[Editor’s Note: The following review contains spoilers for “Succession” Season 4, Episode 8, “America Decides.”]
It all started with a Coke.
Last season, at the Future Freedom Summit in Virginia, Logan (Brian Cox) was parched. It was late, his fridge was bare, so he called up his good buddy — the Vice President of the United States — and asked if he could bring him a soda. The V.P., agitated over being roused in the wee hours of the morning, didn’t bring him anything. He came, he spoke, he bored the piss out of everyone in the room, but there was no Coke. No Coke, until Congressman Jeryd Mencken (Justin Kirk) stopped by, kissed the can, popped the tab, and plopped it down in front of Logan.
“I heard you wanted one,” he said, to which Logan replied with his simple but satisfied thanks. “Anointed with a Coke,” Mencken said, and walked out of the room.
Logan, of course, didn’t need a Coke. He needed obedience. Just a few days prior, he’d helped push out a sitting president who failed to heel when called, so what Logan prioritized in picking the next POTUS was someone who would do as he’s told, no questions asked. Mencken made it clear that he would kiss the ring — or the Coke, as it were — and now, he’s in the White House.
So on “Election Night,” when Roman (Kieran Culkin) asks Kendall (Jeremy Strong), “What would Dad do?” — the answer is clear: Logan would push through the candidate most likely to help him. Is it ironic that the candidate Logan chose in Virginia is the same one promising to destroy the deal that would ensure his legacy? You bet. But Roman is acting like Logan would, and Kendall knows it — Kendall just doesn’t want it to be true because there’s a small, tiny, infinitesimal part of Kendall that’s still “a good guy.”
In Episode 8, “America Decides,” the good guys don’t just lose. They’re buried. Democratic nominee Daniel Jiminez (Elliot Villar) is destined to be an ulcer-inducing footnote in American history. (Who wants to bet he won the popular vote?) Nate (Ashley Zukerman) won’t be remembered at all. Rava (Natalie Gold) and Sophie are already terrified and will live in fear for the foreseeable future. Whatever version of Kendall cared enough to spare his ex-wife and daughter that wretched fate died the second he realized his sister Shiv (Sarah Snook) betrayed him. If he can’t trust her to help kill the deal, how can he trust her when she tells Kendall he’s a good guy? And where does being good get him anyway?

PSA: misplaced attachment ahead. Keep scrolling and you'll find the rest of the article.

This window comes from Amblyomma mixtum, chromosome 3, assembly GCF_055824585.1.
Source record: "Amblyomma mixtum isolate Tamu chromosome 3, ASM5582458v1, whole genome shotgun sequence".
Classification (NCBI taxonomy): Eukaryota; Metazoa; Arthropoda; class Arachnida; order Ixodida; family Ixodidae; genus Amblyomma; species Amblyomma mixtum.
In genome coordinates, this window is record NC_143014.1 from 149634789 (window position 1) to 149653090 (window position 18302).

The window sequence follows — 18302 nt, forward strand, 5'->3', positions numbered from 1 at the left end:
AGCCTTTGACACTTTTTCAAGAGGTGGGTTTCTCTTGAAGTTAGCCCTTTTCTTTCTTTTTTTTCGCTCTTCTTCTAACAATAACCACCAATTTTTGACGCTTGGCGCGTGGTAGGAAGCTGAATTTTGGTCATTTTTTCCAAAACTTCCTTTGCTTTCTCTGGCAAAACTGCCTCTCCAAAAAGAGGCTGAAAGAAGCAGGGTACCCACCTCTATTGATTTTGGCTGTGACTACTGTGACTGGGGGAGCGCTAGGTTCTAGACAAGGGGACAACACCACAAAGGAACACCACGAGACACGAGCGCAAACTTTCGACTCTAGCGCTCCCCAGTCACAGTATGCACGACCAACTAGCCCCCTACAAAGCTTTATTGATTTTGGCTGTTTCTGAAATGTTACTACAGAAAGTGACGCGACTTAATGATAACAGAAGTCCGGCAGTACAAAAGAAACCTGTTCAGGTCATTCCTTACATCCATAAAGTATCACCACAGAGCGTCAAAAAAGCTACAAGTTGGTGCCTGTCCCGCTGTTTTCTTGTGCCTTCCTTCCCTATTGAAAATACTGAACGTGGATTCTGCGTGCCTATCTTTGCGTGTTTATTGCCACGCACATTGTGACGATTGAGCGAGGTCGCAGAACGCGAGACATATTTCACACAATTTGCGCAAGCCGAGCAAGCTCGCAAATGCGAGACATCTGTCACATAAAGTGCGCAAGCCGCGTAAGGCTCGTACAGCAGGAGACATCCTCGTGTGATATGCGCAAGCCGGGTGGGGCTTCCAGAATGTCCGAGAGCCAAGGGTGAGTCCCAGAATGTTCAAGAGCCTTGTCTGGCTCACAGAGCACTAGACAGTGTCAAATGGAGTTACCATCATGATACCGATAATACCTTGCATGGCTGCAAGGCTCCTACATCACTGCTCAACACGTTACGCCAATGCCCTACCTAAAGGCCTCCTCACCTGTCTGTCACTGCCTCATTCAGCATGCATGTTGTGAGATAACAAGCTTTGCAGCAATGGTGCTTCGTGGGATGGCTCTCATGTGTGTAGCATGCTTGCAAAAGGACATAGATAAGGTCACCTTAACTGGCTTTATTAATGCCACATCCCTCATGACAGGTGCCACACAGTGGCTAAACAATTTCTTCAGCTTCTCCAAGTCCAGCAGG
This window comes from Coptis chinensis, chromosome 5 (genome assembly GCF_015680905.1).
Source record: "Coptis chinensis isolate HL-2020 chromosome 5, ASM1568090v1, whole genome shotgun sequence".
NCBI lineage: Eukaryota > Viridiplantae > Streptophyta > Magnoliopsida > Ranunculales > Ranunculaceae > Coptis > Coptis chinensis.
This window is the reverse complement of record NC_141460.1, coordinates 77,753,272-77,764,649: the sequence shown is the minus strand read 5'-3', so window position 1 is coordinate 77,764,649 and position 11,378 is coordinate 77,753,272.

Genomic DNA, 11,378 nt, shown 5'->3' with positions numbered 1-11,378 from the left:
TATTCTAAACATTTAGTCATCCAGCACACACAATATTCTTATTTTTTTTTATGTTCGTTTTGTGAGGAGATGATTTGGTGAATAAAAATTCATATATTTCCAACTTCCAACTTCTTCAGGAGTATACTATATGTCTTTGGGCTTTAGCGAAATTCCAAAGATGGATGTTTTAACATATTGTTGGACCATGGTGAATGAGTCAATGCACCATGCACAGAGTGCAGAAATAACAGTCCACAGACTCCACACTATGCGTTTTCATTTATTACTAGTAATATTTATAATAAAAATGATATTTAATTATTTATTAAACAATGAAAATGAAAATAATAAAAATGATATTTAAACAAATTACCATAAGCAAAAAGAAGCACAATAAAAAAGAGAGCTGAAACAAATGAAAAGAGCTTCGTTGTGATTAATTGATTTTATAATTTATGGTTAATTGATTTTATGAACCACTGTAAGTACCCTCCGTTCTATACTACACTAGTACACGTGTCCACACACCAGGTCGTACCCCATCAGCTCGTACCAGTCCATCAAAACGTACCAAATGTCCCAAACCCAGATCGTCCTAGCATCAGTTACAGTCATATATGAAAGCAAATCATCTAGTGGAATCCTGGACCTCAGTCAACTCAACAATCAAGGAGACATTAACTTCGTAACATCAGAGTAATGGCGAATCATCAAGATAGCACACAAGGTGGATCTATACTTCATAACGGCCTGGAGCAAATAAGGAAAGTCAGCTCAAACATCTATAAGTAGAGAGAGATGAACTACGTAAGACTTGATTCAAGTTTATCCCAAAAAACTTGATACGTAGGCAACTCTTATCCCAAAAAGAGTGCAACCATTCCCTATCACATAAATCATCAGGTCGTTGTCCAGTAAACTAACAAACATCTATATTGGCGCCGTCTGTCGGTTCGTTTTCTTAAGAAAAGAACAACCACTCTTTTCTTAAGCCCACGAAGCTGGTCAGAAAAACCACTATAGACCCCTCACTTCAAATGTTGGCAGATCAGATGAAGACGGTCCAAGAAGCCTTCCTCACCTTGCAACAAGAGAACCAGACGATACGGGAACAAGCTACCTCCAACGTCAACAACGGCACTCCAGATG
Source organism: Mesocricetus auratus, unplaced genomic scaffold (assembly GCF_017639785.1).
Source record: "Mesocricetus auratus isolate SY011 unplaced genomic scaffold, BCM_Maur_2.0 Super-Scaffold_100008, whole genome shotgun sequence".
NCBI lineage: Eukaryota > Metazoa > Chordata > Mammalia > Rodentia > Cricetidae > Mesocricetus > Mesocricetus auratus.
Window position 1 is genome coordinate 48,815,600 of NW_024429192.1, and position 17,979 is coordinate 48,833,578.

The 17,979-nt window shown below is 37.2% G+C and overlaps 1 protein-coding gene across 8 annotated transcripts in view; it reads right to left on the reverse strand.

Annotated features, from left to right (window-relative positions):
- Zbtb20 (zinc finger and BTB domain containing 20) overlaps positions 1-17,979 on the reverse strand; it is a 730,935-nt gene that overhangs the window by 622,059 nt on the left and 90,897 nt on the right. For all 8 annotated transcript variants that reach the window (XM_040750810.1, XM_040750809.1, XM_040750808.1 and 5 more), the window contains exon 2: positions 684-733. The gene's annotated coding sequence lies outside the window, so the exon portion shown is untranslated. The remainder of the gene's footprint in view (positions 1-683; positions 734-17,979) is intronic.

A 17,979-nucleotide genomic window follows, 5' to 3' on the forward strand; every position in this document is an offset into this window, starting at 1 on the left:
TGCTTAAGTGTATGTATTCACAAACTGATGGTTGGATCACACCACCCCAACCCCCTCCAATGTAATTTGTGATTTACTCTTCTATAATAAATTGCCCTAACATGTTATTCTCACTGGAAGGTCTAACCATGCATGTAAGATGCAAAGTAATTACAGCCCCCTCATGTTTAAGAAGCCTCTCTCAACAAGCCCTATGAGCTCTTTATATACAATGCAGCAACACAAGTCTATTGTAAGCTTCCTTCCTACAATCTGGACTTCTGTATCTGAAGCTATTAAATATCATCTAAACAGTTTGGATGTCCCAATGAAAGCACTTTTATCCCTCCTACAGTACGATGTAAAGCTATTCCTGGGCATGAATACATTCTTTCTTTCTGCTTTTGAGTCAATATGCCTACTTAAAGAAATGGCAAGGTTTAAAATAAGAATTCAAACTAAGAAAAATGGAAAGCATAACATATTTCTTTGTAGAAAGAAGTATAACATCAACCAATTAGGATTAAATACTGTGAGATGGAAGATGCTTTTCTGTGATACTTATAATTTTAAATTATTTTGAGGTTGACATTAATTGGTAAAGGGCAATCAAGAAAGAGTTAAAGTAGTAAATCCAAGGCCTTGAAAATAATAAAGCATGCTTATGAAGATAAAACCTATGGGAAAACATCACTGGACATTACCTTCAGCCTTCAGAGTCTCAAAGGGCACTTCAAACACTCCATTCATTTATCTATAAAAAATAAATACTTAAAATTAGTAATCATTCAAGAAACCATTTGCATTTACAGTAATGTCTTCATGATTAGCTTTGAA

“Some people just can’t cut a deal,” Kendall tells his driver in Episode 8’s closing moments — an apt kicker, given the cutthroat nature of “America Decides,” and “Succession” overall. Back at the Future Freedom Summit, GOP megadonor Ron Petkus (Stephen Root) kicked things off by proclaiming, “I happen to believe the next President of the United States is somewhere in this very room. … The health of the Republic depends on it.” An unnamed attendee then shouted, “And the health of my portfolio!” From there, we saw how business drove Logan’s decision-making (and butted heads with Shiv’s moral concerns over many of the Republican candidates), and it again becomes the scapegoat for every bad decision made on election night.
Tom (Matthew Macfadyen) has long excused his own bad behavior by believing it’s a job requirement. He’ll throw a fit over an absent coffee or his provided dinner (“Bodega sushi?!”), all because his well-being is instrumental to the company’s. But the servile head of ATN takes it a step further in Episode 8. After all his anxiety over election night and his many pleas to keep the Royco co-CEOs off the news floor, he leaves the final call to them. He cedes what little power he has, on the one night Kendall and Roman are legally required to let Tom take command. Greg (Nicholas Braun), in essence, does the same. When he’s told to deliver the final decision to the newsroom, there’s an awkward moment in the hallway when he’s confronted by Kendall’s assistant Jess (Juliana Canfield). Greg, in typical Greg fashion, tries to aggrandize his role while nullifying it (and laughing everything off in the process). But Jess, a Black woman, isn’t exactly eager to certify President Mencken’s election. She’s a loyal assistant and doesn’t overtly encourage Greg to stand down, but you can tell she’s kind of hoping he finds a way out of this — or at least recognizes why she wouldn’t support him in that moment.